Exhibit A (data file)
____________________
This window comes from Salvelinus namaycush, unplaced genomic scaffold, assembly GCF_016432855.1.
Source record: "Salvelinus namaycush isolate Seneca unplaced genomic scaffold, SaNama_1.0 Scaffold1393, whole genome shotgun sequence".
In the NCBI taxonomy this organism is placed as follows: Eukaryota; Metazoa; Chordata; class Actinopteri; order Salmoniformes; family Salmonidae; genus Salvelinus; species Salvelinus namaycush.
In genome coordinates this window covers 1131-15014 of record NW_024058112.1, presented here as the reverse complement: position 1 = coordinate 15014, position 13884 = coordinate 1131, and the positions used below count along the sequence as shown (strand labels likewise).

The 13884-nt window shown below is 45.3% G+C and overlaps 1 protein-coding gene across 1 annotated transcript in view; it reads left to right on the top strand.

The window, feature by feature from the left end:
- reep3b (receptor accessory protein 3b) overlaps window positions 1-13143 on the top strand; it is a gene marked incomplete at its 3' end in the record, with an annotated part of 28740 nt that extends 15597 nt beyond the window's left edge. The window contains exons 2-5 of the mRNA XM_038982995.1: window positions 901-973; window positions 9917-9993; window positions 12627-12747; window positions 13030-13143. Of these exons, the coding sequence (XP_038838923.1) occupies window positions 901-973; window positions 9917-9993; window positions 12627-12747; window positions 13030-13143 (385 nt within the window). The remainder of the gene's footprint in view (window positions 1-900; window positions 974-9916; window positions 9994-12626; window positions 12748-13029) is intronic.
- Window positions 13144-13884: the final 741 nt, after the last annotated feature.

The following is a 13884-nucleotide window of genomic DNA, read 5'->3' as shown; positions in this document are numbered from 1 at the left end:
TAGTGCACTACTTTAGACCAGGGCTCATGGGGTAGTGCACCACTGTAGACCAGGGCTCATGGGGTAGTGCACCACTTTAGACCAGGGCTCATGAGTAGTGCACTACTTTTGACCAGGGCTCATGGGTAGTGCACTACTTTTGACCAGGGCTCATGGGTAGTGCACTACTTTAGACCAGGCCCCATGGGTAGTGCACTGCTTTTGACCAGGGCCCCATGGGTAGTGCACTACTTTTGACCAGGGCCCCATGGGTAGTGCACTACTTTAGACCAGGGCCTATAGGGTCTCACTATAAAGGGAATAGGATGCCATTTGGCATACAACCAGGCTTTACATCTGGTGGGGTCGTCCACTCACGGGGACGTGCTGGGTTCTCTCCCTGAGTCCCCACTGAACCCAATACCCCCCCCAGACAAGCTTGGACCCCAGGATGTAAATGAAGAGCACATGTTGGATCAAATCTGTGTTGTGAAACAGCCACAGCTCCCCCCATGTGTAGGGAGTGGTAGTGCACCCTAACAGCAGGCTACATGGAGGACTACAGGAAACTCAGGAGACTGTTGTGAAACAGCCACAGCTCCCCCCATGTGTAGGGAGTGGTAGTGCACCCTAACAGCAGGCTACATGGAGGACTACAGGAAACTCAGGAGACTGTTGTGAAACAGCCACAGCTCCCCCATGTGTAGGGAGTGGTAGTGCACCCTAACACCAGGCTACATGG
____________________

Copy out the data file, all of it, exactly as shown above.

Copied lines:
This window comes from Salvelinus namaycush, unplaced genomic scaffold, assembly GCF_016432855.1.
Source record: "Salvelinus namaycush isolate Seneca unplaced genomic scaffold, SaNama_1.0 Scaffold1393, whole genome shotgun sequence".
In the NCBI taxonomy this organism is placed as follows: Eukaryota; Metazoa; Chordata; class Actinopteri; order Salmoniformes; family Salmonidae; genus Salvelinus; species Salvelinus namaycush.
In genome coordinates this window covers 1131-15014 of record NW_024058112.1, presented here as the reverse complement: position 1 = coordinate 15014, position 13884 = coordinate 1131, and the positions used below count along the sequence as shown (strand labels likewise).

The 13884-nt window shown below is 45.3% G+C and overlaps 1 protein-coding gene across 1 annotated transcript in view; it reads left to right on the top strand.

The window, feature by feature from the left end:
- reep3b (receptor accessory protein 3b) overlaps window positions 1-13143 on the top strand; it is a gene marked incomplete at its 3' end in the record, with an annotated part of 28740 nt that extends 15597 nt beyond the window's left edge. The window contains exons 2-5 of the mRNA XM_038982995.1: window positions 901-973; window positions 9917-9993; window positions 12627-12747; window positions 13030-13143. Of these exons, the coding sequence (XP_038838923.1) occupies window positions 901-973; window positions 9917-9993; window positions 12627-12747; window positions 13030-13143 (385 nt within the window). The remainder of the gene's footprint in view (window positions 1-900; window positions 974-9916; window positions 9994-12626; window positions 12748-13029) is intronic.
- Window positions 13144-13884: the final 741 nt, after the last annotated feature.

The following is a 13884-nucleotide window of genomic DNA, read 5'->3' as shown; positions in this document are numbered from 1 at the left end:
TAGTGCACTACTTTAGACCAGGGCTCATGGGGTAGTGCACCACTGTAGACCAGGGCTCATGGGGTAGTGCACCACTTTAGACCAGGGCTCATGAGTAGTGCACTACTTTTGACCAGGGCTCATGGGTAGTGCACTACTTTTGACCAGGGCTCATGGGTAGTGCACTACTTTAGACCAGGCCCCATGGGTAGTGCACTGCTTTTGACCAGGGCCCCATGGGTAGTGCACTACTTTTGACCAGGGCCCCATGGGTAGTGCACTACTTTAGACCAGGGCCTATAGGGTCTCACTATAAAGGGAATAGGATGCCATTTGGCATACAACCAGGCTTTACATCTGGTGGGGTCGTCCACTCACGGGGACGTGCTGGGTTCTCTCCCTGAGTCCCCACTGAACCCAATACCCCCCCCAGACAAGCTTGGACCCCAGGATGTAAATGAAGAGCACATGTTGGATCAAATCTGTGTTGTGAAACAGCCACAGCTCCCCCCATGTGTAGGGAGTGGTAGTGCACCCTAACAGCAGGCTACATGGAGGACTACAGGAAACTCAGGAGACTGTTGTGAAACAGCCACAGCTCCCCCCATGTGTAGGGAGTGGTAGTGCACCCTAACAGCAGGCTACATGGAGGACTACAGGAAACTCAGGAGACTGTTGTGAAACAGCCACAGCTCCCCCATGTGTAGGGAGTGGTAGTGCACCCTAACACCAGGCTACATGG